Nervously, now that it was almost time for his mare to enter the ring, he removed a small gold figurine from his pocket and rubbed it gently. The growing warmth of the statuette in his large black hands gave him courage and confidence. He believed strongly in the powers of the small figurine, for his Haitian blood and heritage had made him more superstitious than most men.

The ringmaster, wearing frock coat and top hat, signaled him to be ready. "Bientot, ma cherie," he said quietly to his mare.

The fanfare of the trumpets cut the air once more. Then the shrill notes ended and the voice of the ringmaster rang through the spacious hall, as clear and commanding as the silver trumpets had been.

"Ladies and gentlemen and children," the ringmaster announced in Swedish, "the Circus Heyer takes great pleasure in presenting The Ghost. . . ."

As the horseman listened to the introduction, he thought of the great number of languages in which he had heard it given. For more than ten years he had traveled with different circuses throughout Europe, as far east as Siberia as well as to all the British Isles.

He knew little Swedish, but it made no difference, since the introduction was always the same. Like the music which would follow, he had composed it himself, so he and his mare always felt at home in whatever country they played.

There was a long pause as the lights in the great hall dimmed until the audience sat in almost complete darkness. This, too, he insisted upon wherever he played--ten seconds, at the very minimum, to silence the spectators and prepare them for the ethereal beauty of what was to come.

He slipped the thin leather halter off the mare's head, acutely aware of her readiness to obey every cue. He had no doubt that she looked forward to the gala stage on the other side of the curtain and the elegant audience that would be watching her.

The ringmaster had moved to the orchestra pit, leaving the ring in total darkness. "The Ghost," his introduction continued, "a god-horse, one no longer earthbound but of dancing fire, a winged Pegasus . . ."

The man holding the mare would have preferred it if the introduction had ended there. He wanted nothing more except complete silence and the darkness, followed by the first haunting notes of the music. However, the owner of the Circus Heyer, like most of the others he had worked for, insisted that his name be mentioned, since it was familiar to circus audiences throughout the world. He had given up arguing that it was only the mare's performance that mattered.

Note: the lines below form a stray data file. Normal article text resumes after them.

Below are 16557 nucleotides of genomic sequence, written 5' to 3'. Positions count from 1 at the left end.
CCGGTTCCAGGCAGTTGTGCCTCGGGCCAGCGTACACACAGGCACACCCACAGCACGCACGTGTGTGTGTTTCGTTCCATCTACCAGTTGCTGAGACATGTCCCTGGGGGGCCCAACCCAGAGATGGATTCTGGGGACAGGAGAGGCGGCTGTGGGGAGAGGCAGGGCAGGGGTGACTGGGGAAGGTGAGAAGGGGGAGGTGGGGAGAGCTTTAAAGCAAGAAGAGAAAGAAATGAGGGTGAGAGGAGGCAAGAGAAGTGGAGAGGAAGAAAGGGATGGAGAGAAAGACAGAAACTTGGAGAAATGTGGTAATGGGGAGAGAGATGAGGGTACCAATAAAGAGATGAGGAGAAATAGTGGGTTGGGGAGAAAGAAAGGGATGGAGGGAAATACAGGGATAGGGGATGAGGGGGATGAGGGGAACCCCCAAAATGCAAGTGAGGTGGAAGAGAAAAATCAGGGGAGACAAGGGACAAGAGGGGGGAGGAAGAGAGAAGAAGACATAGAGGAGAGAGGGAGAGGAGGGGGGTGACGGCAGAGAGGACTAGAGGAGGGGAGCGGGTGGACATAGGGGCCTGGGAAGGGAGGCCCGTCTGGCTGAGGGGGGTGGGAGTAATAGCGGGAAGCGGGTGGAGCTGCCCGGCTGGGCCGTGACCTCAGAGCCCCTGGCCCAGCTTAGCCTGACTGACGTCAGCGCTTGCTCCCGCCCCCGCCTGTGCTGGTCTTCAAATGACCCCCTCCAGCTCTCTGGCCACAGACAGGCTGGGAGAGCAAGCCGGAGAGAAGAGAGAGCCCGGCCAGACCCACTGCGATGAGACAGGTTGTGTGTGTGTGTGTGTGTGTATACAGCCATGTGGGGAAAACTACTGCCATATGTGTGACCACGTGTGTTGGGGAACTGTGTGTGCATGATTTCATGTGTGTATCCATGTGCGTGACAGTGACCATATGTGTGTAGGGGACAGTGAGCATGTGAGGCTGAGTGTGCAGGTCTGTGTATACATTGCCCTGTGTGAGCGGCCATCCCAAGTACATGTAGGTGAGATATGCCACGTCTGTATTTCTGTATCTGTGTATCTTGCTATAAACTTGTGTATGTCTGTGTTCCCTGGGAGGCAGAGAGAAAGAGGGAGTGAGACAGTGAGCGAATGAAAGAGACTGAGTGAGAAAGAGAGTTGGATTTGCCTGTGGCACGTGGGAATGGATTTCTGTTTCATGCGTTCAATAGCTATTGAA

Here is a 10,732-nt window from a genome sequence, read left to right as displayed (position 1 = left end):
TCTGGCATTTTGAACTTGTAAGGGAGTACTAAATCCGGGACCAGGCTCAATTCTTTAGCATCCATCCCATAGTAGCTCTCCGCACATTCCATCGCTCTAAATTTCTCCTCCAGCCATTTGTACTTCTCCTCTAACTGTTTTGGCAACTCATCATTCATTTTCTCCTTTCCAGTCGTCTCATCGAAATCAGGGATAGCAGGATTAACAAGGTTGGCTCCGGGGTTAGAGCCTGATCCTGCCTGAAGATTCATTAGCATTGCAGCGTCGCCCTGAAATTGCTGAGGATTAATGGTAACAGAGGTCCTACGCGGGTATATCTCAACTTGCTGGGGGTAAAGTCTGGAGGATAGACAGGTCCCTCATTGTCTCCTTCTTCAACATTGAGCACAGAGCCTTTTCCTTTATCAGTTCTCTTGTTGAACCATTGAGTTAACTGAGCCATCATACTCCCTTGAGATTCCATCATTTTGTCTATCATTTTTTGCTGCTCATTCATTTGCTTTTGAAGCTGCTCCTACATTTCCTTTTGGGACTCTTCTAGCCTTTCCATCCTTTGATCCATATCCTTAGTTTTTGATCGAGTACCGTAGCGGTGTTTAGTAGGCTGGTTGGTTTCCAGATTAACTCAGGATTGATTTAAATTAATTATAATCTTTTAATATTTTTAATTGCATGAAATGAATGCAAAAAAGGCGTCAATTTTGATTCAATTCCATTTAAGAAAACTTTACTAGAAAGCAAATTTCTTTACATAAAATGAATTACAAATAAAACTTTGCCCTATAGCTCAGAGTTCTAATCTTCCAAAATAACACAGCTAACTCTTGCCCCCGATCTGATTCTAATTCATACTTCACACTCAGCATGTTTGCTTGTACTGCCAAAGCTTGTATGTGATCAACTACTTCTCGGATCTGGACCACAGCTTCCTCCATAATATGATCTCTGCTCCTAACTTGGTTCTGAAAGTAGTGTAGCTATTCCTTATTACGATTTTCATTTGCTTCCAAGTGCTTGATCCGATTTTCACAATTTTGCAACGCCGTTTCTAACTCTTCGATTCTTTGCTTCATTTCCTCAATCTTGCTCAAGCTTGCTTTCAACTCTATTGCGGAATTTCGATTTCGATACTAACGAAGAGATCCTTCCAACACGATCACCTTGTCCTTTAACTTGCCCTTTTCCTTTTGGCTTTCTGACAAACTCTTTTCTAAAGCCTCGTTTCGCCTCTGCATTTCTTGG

". . . A supreme exhibition of horse training directed by the world's first horseman in the art of dressage and haute ecole, Captain Philippe de Pluminel, formerly with the Cadre Noir of the French Cavalry School!"

"Entrez," the captain whispered softly to the mare. She went forward while he remained behind the curtain, his face showing no trace of nervousness or even excitement. He was a man in full command of himself and the horse in the ring.

Into the complete darkness and the silence came the first sounds of the music. It was faint, almost impossible to hear, and then it swelled, flowing throughout the hall. The captain could sense the rise in tension as the people waited for something to happen. They were under the spell of darkness and expectation.

He knew that few among them realized that his music had been composed to create just that feeling--that anything might happen. It faded away again to the faintest of sounds and, finally, stopped as abruptly as it had begun.

The captain smiled in the darkness. The audience was still silent, but he knew that they were growing apprehensive. They must be straining their eyes and ears for the faintest sound or movement from the ring.